2016’s Apprentice Shrine Maiden, Volume 4 is the fourth and final volume in the second arc of Miya Kazuki’s Ascendance of a Bookworm secondary fantasy world series. The 2020 English translation is by Quof.
Urano has built — well, more stumbled into — as comfortable a life as she could expect under the circumstances. Reborn after a fatal book-related accident into the body of a sickly peasant girl named Myne living in the city-state of Ehrenfest, she has used her memories of a wide variety of arts and crafts to enrich herself by upending the local economy. The malady that threatens her health also makes her a prodigious source of valuable mana; this has earned her a position as a shrine maiden despite the social impediment presented by her adopted family’s low status.
She is about to get a pointed lesson about power and law in the archaic society in which she is living.
A recurring theme in Myne’s life is that while she is very widely read and while her original mother’s habit of pursuing hobby after hobby exposed Myne to a wide range of crafts, her knowledge is superficial. Bridging the gap between knowing that something can be done and knowing how it can be done is time consuming. Thus, her current exploration of colored inks results in Myne arranging for someone else to carry out the research and development. It is just another step on the path to becoming this world’s first mass publishing magnate.
Her steady march towards this goal is derailed by social reality. The society in which she now lives is rigidly hierarchical. The only reason she has been allowed to ascend as far as she has done in the church bureaucracy is because a recent purge of aristocrats left the nation short of the high-mana individuals needed for necessary magic. Even so, her presence in a role usually reserved for well born people is an affront to certain aristocrats, most importantly Bezewanst, High Bishop of Ehrenfest.
Myne’s boss and ally the High Priest has been pressuring Myne to permit an aristocrat to adopt her. Adoption is not the only option open to an aristocrat who wishes to make use of a high-mana peasant1. Peasants who sign contracts of submission can be used as living batteries. Contracts are backed by magic that does not care whether the person signing the contract was willing. If Myne can be forced to sign such a contract before she is adopted, she will be a slave for life.
The High Bishop and Count Bindewald are confident they can enslave Myne to Bindewald, provided only that they choose a moment when her ally the High Priest is not around. If Myne escapes enslavement? Well, peasants have no legal rights. If Myne will not submit to the High Bishop and the Baron, she will die.
Myne does not submit. Myne dies.
A minor complaint: previous volumes had short sections from the perspective of characters other than Myne. This is no doubt because Myne is resolutely oblivious to everything not directly related to her main goal of creating a book industry from the ground up. There’s background material the author cannot convey through Myne because she simply would never notice it. This volume has a comparatively high fraction of its pages devoted to other viewpoints. I didn’t find the other characters as interesting as Myne, although the sections in question certainly underline how disruptive her activities are.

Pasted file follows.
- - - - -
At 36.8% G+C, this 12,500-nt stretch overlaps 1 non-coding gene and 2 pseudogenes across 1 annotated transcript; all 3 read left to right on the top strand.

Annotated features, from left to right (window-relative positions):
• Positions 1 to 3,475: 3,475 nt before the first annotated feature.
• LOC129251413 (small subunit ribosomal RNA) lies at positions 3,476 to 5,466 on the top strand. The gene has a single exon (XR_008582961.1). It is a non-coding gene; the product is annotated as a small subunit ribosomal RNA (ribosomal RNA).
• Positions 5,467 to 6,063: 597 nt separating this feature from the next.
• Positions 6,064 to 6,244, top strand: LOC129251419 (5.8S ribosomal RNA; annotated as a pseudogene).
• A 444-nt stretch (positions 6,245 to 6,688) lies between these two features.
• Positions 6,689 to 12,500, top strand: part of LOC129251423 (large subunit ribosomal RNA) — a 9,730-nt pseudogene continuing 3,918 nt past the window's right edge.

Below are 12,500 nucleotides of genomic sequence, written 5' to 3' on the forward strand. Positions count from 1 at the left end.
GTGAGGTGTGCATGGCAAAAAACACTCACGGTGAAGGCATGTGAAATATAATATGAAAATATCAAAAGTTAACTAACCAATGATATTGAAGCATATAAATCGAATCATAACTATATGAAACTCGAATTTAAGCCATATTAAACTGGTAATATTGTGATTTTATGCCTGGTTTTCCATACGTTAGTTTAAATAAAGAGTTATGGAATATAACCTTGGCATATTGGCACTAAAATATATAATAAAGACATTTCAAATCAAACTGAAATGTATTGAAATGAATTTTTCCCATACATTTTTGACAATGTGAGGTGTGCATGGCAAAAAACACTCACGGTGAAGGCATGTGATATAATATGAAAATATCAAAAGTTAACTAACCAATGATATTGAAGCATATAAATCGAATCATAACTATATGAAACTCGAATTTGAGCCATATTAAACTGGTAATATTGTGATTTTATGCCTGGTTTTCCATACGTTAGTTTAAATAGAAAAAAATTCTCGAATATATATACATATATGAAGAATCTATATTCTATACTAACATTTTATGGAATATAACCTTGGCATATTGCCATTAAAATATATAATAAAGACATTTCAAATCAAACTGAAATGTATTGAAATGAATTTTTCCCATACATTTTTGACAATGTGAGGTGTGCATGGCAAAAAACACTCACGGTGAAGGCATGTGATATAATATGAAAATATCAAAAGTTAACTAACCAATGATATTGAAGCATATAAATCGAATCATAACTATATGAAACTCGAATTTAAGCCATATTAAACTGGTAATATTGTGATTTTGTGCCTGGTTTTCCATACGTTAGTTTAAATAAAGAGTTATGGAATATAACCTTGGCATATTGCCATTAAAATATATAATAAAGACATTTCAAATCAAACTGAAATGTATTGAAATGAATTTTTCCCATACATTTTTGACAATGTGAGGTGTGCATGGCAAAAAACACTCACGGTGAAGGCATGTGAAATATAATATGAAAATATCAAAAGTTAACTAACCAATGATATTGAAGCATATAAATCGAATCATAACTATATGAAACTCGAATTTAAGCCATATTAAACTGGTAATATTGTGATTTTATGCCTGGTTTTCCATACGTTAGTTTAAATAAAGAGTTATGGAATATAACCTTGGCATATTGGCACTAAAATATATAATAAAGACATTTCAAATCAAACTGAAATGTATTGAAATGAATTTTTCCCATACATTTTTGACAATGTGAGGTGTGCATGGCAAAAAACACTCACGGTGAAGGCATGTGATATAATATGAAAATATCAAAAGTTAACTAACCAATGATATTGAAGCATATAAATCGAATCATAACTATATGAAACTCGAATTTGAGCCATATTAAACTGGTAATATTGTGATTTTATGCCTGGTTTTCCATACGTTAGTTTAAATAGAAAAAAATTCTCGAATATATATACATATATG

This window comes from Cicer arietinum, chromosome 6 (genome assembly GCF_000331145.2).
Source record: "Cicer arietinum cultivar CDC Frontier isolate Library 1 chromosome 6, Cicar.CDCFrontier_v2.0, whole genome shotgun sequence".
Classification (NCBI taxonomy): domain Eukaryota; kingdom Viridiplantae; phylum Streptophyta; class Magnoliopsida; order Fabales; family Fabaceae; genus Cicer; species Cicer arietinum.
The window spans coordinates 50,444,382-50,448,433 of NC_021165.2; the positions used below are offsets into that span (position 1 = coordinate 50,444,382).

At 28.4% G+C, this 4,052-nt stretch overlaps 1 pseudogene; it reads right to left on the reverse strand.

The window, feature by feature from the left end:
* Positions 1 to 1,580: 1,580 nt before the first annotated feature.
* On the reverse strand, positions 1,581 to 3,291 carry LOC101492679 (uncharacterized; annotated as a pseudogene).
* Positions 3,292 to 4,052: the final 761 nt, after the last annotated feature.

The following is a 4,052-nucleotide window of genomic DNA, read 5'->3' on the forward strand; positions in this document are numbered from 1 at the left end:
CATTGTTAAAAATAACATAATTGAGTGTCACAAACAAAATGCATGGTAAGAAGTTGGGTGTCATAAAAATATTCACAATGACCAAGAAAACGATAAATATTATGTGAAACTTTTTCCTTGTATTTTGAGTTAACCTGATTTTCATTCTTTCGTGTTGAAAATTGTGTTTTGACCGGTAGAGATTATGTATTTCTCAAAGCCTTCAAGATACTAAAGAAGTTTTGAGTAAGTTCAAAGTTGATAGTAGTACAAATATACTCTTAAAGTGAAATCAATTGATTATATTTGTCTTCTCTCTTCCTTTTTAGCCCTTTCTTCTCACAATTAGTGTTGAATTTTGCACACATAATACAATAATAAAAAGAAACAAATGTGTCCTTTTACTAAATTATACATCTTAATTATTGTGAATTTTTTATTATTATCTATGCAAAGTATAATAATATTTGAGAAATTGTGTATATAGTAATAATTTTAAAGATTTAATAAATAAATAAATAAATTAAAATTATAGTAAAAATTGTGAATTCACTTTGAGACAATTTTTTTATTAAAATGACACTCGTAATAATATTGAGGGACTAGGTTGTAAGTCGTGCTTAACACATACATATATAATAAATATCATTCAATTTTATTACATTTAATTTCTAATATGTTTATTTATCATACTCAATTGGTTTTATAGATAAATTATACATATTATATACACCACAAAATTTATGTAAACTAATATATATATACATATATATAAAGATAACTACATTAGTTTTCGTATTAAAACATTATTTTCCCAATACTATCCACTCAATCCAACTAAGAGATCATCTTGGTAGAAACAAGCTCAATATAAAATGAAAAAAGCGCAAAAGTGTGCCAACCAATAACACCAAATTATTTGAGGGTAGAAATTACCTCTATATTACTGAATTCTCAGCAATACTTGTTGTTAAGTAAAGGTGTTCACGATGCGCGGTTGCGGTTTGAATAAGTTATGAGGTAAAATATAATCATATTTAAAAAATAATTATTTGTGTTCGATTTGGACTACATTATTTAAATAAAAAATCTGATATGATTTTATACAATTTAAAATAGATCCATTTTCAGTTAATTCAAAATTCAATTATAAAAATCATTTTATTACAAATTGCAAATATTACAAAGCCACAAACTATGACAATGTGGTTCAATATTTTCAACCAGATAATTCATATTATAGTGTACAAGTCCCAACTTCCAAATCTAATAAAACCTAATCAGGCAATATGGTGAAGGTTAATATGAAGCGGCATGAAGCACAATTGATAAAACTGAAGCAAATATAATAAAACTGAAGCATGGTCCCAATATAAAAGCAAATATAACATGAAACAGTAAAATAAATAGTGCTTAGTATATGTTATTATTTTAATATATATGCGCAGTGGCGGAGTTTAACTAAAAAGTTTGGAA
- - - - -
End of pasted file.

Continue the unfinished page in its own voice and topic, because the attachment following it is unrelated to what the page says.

Finally, consequences! Myne has always behaved as though she was confident that her status as the protagonist of an ongoing series would keep her head off the end of a pike. In this volume, she finally has to acknowledge she exists in a social context that will notice her even while she tries to ignore her context. In particular, the legal system is a form of judicial Calvinballwhose purpose is protecting the aristocracy while binding the peasants. Even self-defense is a capital crime if it inconveniences a noble. If a peasant really annoys a noble, their entire family can be put to the sword.
Readers who have flipped ahead2may suspect that Myne or at least Urano survives, because this is the seventh volume in a twenty-eight-volume series and it would be at least a little odd if twenty-one of those volumes involved people talking sadly about how the protagonist died in volume seven. Although … I can think of a series where the apparent protagonist died in the first volume3 and I am sure there are others.
Without going into too much detail, Myne really is officially dead. She even had a funeral and her family has a legitimate cause to mourn. Myne’s exit from her old peasant life may have some significant advantages but it also has a tremendous cost. It just goes to show that being a protagonist will only protect you so far.
1: High mana levels aren’t limited to the aristocracy, though they are more common there. Peasants can be born with high mana levels. However, having high mana predisposes one to a potentially lethal condition called the Devouring. It can be treated, but the treatment is expensive. Most aristocrats can afford the treatment; peasants cannot.
2: Having only just now scrolled down the list of titles for future arcs in this series, I note with some interest that the final series is called “Incarnation of a Goddess.” Gosh.
3: Fonda Lee’s Green Bone Saga.